When the Black Hat conference moved to the Mandalay Bay hotel, I was curious as to what would be different. Over the years, Black Hat has evolved into something very different than how it started. Whether it has been a good or bad evolution depends on your perspective.
As background, I have the honor of being the first keynote speaker at the first Black Hat conference. The original event was an add on to the Defcon conference. At the time, Back Hat was the idea of one of the Jeff Moss’ friends who noticed that more and more corporate people were attending Defcon. The thought was to put on a more upscale event with similar content, and without the havoc of Defcon. The first year, at the soon to demolished Aladdin hotel, held all attendees in a relatively small conference room that sat less than 100 people.
The most memorable session, of course except for my own, involved hackers talking about how they had no guilt in releasing vulnerabilities. Those vulnerabilities inevitably caused damages, not to the vendors of the products, but to the end users of the systems who were left unprepared to fix the vulnerabilities, before suffering an inevitable attack.
Over the next few years, the Black Hat hype grew, which continued to grow Black Hat attendance. Through those years, I tended to speak on Social Engineering and related topics, and as such, I had packed audiences. Black Hat sessions tended to be on some highly technical subjects that the typical “suits”, looking very out of place, did not understand.
Over time, as the number of tracks grew, more sessions were added, and the technical depth sometimes seems shallow. There are just so many Zero Day vulnerabilities to go around. Every year though, a few notable Zero Day attacks make great press. The top headlines however come from the sessions that are cancelled. Cancelling a session makes more news than the story itself.
What is notable is that the cancelled sessions are usually due to employers having policies that forbid the release of information. The reasons are due to the work either being proprietary, found under some non-disclosure agreement, or more frequently that the employers have policies against releasing Zero Day vulnerabilities.
As Black Hat started attracting more sponsors, the number of vendor-sponsored parties started to grow. The parties became bigger attractions than the event itself. Also, it seemed that more people were going not because of the event, but because everyone else was going. For lack of a better term, Black Hat turned into the RSA Conference, but in Las Vegas.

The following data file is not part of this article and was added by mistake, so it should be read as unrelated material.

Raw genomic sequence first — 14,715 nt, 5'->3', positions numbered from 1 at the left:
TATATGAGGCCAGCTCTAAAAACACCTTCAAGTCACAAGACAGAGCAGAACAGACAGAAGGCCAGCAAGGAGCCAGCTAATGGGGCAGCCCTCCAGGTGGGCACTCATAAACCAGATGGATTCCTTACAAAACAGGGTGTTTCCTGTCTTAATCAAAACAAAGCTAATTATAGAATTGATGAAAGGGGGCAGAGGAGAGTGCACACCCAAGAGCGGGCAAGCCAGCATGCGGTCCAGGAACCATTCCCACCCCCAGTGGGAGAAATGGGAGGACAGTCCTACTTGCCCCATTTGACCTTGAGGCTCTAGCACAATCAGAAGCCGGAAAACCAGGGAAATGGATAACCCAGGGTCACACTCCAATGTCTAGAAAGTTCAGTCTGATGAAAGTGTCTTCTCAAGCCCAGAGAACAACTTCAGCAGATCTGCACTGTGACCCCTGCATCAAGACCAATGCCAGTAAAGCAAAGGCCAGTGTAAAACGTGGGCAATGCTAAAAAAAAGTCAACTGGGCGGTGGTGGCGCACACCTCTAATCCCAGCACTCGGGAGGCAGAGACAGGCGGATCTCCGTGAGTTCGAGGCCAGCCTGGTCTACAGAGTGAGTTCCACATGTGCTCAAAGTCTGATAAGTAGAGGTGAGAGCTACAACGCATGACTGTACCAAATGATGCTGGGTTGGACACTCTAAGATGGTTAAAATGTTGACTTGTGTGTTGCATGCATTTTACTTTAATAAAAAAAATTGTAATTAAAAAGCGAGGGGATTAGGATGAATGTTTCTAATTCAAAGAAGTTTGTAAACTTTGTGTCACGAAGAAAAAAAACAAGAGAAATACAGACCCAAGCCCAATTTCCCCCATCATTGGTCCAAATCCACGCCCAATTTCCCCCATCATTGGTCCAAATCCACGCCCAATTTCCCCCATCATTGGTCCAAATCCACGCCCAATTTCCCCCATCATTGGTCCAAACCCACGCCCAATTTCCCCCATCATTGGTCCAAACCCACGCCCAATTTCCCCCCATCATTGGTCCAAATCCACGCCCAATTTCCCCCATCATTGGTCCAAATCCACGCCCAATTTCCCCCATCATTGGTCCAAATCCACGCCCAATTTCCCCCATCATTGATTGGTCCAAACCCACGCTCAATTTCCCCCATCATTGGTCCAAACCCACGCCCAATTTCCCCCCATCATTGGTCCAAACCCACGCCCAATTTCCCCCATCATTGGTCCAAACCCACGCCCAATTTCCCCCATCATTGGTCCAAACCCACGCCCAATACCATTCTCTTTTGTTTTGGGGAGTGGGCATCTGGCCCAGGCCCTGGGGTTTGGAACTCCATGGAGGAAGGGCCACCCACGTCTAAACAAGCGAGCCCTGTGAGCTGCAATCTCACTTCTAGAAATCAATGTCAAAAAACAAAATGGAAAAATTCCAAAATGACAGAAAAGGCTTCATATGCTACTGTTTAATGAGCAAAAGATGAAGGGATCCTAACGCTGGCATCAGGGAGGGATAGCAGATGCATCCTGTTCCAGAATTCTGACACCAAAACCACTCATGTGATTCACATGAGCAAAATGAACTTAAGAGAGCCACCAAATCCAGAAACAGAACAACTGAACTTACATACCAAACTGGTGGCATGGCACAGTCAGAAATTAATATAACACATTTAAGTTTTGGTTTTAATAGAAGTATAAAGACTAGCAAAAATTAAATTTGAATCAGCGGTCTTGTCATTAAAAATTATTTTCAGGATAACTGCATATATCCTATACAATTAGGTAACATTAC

However, Black Hat still strives to release Zero Day vulnerabilities. As important, Black Hat has attracted a robust B-Sides event. Defcon is still as iconic as ever. The combination of all three of those events means that a large number of new exploits might be released.
The ironic part is however that the reason why people are attending is not because they want to learn about how the vulnerability came about from some collegial perspective, but because they have to figure how to deal with the potential damage that will come when the vulnerability is released.
I know several senior security executives who attended the events solely to attend a few sessions that were anticipated to put their organizations at serious risk. Ironically none of these people were from vendor organizations, but from organizations who were users of the products in question.
These people are left very vulnerable, depending on the scope of the vulnerability to be released. While they have very strong security programs, they know that their architectures can crumble depending upon the nature of the vulnerability. They are not going to get rid of the products in question, or stop using the vendor in question, as rarely is a vendor negligent. It is not possible for any vendor to write perfect software, so the goal of shaming the vendor doesn’t work.
With the lack of any pre-disclosure of information, these security executives have to attend the presentations and quickly determine whether or not the potential vulnerability represents a threat to their organization. If there is a threat, then they have to figure out how to temporarily mitigate the problem until the vendor can release a patch.
However as a significant number of Black Hat attendees see little value in the sessions, and just want to attend the parties and catch up with their friends, a Business Pass was created. This allowed for expo and keynote attendance. It is clearly a business decision to attract revenue from those people who are skipping the conference itself and just attending the surrounding events. The decision worked, and there were approximately 9,000 attendees this year.
While I would normally recommend that if they have to create a pass for people who are not interested in the sessions, but want to attend their events, that they reevaluate their programming and consider having sessions that attract a wider variety of people. That would increase their revenue. Again though, as I previously stated, Black Hat is becoming much more like RSA, which has an Expo Plus pass, which is basically the same as the Black Hat Business pass.
It is fascinating how Black Hat evolved since a comparatively dingy conference room, in a dying hotel, to now the top venue in Las Vegas. Black Hat has made its name by being notorious. Unfortunately, that creates problems for many of the people who made it successful. While I realize that the pre-releasing vulnerabilities goes against what makes Black Hat notable, it will serve its attendees well. Maybe that is an area that should evolve along with the other aspects of the conference. It will be interesting to see where the conference ends up in another decade or so.
This story, "The Black Hat Evolution" was originally published by CSO.